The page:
We understand that people with cancer are worried about coronavirus. Here is the latest guidance. We will update it regularly.

Ask a nurse

Do you have a question about cancer? One of our Cancer Information Nurse Specialists will aim to respond within 2 working days.

My mum

Teresaspeed
Posted by

i am devastated my mum has secondary bowel cancer. She losing a lot of blood and will eventually need blood transfusion. The experts do not know where the cancer will grow, up down, they said if it blocks her bowels, they would need to operate to remove the blockage. Mums 78, she refusing treatment because 5 years ago we lost dad to brain tumour,  we all witnessed what dad went through. I live in Bournemouth and mum lives in norfolk, i am scared i wont reach her in time. Noone knows mums life expentancy, this is impossible to judge at the moment as we don't know where it will spread. 2 yrs ago mum had her womb removed as cancer stage 3 had set in, we assumed it was all gone, but the microscopic cancer spread to her bowel. 

I am not dealing with this, i still not over my dads loss. My sister lives near mum but shes suffering too as has gallbladder issues. 

Where or who can i go to to help me get through this

Kind regards

Teresa speed

Alison P - Macmillan

Hi Teresa (Teresaspeed),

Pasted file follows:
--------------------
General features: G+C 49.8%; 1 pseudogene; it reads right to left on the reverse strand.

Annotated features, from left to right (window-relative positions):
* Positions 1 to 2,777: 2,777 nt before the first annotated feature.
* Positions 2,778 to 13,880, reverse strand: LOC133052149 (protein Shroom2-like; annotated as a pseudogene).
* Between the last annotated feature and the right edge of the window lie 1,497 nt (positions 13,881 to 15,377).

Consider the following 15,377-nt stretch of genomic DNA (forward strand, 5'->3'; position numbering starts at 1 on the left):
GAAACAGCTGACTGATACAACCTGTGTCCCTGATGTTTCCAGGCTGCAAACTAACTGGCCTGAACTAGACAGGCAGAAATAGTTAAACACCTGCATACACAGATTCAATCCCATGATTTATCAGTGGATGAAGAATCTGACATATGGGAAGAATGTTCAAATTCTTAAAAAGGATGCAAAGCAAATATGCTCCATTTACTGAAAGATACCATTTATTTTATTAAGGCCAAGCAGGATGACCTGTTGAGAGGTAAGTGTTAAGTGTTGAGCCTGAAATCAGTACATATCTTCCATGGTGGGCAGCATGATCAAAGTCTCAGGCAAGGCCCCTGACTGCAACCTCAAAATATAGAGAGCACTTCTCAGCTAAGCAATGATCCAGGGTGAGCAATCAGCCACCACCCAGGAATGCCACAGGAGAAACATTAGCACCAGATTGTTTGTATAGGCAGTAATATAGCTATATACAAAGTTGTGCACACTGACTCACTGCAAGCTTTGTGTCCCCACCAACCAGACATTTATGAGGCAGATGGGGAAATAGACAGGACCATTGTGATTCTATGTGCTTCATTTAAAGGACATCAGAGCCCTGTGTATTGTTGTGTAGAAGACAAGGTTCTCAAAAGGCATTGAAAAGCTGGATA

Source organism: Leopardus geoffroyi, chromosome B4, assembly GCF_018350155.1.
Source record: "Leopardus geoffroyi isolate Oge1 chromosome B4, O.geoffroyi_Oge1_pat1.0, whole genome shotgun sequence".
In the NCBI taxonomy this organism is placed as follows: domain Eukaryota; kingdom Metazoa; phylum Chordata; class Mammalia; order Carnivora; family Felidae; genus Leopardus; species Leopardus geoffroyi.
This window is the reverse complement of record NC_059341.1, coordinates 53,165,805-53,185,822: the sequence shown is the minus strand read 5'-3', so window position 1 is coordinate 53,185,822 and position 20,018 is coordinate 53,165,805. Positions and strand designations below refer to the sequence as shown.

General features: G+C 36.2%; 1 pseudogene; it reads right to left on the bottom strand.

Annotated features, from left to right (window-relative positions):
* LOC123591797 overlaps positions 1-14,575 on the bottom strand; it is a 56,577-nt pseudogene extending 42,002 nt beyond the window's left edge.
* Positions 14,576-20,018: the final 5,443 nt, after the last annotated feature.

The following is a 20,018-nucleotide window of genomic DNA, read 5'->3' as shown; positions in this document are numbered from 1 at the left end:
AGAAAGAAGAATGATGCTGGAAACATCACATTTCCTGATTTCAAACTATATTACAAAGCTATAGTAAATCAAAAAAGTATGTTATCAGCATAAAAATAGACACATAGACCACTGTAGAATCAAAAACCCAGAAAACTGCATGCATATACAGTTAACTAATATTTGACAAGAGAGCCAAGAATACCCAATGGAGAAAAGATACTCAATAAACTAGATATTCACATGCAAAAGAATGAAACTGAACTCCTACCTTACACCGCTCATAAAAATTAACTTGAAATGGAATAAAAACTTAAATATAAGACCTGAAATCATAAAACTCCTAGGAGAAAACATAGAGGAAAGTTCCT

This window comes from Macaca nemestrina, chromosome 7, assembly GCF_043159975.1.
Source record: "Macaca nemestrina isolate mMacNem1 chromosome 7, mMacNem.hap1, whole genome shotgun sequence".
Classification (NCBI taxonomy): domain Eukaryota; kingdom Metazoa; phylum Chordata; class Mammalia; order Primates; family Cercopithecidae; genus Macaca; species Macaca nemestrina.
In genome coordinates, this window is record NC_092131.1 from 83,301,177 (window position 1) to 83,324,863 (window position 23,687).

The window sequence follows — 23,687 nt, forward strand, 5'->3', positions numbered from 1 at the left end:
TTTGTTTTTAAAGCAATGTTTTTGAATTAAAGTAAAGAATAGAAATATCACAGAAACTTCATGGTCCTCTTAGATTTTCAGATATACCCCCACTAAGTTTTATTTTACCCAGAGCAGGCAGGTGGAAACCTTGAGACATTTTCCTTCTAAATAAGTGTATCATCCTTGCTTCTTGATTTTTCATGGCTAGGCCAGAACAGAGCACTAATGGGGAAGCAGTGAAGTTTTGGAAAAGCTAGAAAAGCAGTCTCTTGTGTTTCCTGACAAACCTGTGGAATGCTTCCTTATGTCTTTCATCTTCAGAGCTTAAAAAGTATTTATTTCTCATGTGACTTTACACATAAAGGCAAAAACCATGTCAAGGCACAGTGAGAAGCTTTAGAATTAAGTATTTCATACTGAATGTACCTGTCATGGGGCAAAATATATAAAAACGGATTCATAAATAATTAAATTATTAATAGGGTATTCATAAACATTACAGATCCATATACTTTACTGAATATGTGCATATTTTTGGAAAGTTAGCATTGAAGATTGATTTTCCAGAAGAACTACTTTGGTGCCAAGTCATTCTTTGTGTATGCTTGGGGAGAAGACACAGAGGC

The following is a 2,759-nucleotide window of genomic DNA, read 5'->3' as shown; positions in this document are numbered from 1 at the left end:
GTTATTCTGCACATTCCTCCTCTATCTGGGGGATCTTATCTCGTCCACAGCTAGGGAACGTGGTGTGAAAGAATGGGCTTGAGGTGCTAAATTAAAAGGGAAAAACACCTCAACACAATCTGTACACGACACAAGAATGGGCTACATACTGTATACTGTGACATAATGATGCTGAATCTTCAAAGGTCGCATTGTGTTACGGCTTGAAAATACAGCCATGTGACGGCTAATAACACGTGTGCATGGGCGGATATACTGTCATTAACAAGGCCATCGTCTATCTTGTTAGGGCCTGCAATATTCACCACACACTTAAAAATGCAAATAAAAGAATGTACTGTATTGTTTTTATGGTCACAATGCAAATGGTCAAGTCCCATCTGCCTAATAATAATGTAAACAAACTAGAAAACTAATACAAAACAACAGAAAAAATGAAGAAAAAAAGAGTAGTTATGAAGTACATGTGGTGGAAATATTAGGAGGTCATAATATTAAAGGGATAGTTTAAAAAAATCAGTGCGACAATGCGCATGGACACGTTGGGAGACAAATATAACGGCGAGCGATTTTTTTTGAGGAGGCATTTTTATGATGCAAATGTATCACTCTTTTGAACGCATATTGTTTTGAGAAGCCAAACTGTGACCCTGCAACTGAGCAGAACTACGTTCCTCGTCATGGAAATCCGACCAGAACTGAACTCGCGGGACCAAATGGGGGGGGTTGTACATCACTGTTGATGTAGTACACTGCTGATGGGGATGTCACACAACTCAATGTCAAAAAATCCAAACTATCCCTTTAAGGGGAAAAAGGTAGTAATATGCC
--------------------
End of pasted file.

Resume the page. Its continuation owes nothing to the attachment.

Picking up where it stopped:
Thank you for getting in touch with us, and welcome to our online community.

I’m so sorry to hear of your mum’s diagnosis. This must be a particularly worrying time for you all, especially with so many uncertainties.

You don’t have to deal with this alone. It might help to seek some support to help you with the loss of your dad. Sometimes the lasting thoughts and memories from losing someone from cancer can be difficult to deal with, especially when someone else you love is diagnosed with a terminal cancer.

A good place to start, is your GP. Let them know of how you’re feeling and what you’re struggling with. They can then refer you on to other services if you feel this would help. Many people find Cognitive Behavioural Therapy (CBT) helps, particularly when dealing with loss. Talking to others who have also experienced the loss of a loved one from cancer can also offer invaluable support.

You might find some comfort in knowing that your mum is well supported and looked after at this time. You or your sister could ask for her to be referred to her local community palliative care team. The GP can do this for you. This would offer support and care for your mum in her own home. They can manage symptoms and plan her care as things progress, avoiding hospital admission if this is what she would wish. This is the team that Macmillan Nurses are usually part of, and generally work from the local hospice. Most services offer a 24 hour support line, which many people find offers additional peace of mind.

It’s easy to become overwhelmed with what’s going on, but it is important to seek help sooner rather than later, as this will help you to begin to cope with your dad’s loss and your mum’s diagnosis. Sometimes talking things through can help, especially if it’s with someone you don’t know. Our support line offers a listening ear, help and advice 7 days a week, 8am-8pm. It’s ok to be upset on the phone, and you can call whenever you need to.

I hope this has been helpful, but please don’t hesitate to get back in touch If you need to.

Best wishes

 

Alison P